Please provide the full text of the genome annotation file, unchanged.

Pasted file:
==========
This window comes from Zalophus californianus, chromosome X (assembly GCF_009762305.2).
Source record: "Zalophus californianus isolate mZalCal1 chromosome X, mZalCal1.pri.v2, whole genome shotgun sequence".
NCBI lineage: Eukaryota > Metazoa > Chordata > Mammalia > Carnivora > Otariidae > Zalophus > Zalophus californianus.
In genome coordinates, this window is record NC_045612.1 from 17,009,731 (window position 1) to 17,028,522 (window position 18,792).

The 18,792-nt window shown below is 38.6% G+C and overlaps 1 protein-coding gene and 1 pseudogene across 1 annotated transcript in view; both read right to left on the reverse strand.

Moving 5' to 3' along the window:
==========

This window comes from Zalophus californianus, chromosome X (assembly GCF_009762305.2).
Source record: "Zalophus californianus isolate mZalCal1 chromosome X, mZalCal1.pri.v2, whole genome shotgun sequence".
NCBI lineage: Eukaryota > Metazoa > Chordata > Mammalia > Carnivora > Otariidae > Zalophus > Zalophus californianus.
In genome coordinates, this window is record NC_045612.1 from 17,009,731 (window position 1) to 17,028,522 (window position 18,792).

The 18,792-nt window shown below is 38.6% G+C and overlaps 1 protein-coding gene and 1 pseudogene across 1 annotated transcript in view; both read right to left on the reverse strand.

Moving 5' to 3' along the window: